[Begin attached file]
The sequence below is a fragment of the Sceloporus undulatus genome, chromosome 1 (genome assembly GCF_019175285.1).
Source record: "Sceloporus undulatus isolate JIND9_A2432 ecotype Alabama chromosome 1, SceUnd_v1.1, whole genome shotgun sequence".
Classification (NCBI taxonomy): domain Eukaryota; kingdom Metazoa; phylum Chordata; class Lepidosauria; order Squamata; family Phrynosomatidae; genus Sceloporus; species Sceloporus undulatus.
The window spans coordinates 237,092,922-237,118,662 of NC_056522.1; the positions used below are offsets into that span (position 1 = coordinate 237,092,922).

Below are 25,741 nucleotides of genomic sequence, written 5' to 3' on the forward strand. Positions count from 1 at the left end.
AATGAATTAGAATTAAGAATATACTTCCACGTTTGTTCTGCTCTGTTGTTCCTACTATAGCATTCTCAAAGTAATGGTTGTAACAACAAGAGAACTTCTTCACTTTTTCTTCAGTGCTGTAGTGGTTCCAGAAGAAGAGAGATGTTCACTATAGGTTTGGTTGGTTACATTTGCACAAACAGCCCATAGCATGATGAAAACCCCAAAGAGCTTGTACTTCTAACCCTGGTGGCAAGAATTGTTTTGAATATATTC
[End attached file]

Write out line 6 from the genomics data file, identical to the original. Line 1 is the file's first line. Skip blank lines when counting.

AATGAATTAGAATTAAGAATATACTTCCACGTTTGTTCTGCTCTGTTGTTCCTACTATAGCATTCTCAAAGTAATGGTTGTAACAACAAGAGAACTTCTTCACTTTTTCTTCAGTGCTGTAGTGGTTCCAGAAGAAGAGAGATGTTCACTATAGGTTTGGTTGGTTACATTTGCACAAACAGCCCATAGCATGATGAAAACCCCAAAGAGCTTGTACTTCTAACCCTGGTGGCAAGAATTGTTTTGAATATATTC